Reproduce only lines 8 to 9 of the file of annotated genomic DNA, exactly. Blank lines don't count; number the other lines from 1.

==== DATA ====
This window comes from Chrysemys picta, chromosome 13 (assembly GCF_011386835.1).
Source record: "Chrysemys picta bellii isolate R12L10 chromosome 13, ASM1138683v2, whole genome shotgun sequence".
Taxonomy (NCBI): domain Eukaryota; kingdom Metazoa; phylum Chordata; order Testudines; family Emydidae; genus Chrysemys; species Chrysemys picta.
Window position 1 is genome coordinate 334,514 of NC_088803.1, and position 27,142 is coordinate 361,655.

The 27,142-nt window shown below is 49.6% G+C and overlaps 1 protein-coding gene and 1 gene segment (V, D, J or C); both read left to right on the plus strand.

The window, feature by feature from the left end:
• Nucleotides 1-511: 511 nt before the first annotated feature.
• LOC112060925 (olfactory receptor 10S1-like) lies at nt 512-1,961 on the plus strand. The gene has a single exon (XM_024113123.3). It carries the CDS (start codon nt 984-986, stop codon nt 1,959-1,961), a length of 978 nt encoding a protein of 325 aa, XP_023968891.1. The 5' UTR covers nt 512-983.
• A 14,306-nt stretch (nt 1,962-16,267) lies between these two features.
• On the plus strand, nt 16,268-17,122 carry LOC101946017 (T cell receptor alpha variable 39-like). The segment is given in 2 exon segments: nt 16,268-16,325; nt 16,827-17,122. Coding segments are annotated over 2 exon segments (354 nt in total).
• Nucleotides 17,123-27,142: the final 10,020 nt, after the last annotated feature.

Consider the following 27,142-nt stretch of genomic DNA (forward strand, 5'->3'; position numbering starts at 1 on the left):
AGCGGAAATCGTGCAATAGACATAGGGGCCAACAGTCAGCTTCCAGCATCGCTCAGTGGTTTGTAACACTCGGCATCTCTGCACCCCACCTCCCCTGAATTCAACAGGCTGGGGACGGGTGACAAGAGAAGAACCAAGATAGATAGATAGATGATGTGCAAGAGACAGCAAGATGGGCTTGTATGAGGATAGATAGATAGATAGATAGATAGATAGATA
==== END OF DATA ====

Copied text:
• LOC112060925 (olfactory receptor 10S1-like) lies at nt 512-1,961 on the plus strand. The gene has a single exon (XM_024113123.3). It carries the CDS (start codon nt 984-986, stop codon nt 1,959-1,961), a length of 978 nt encoding a protein of 325 aa, XP_023968891.1. The 5' UTR covers nt 512-983.
• A 14,306-nt stretch (nt 1,962-16,267) lies between these two features.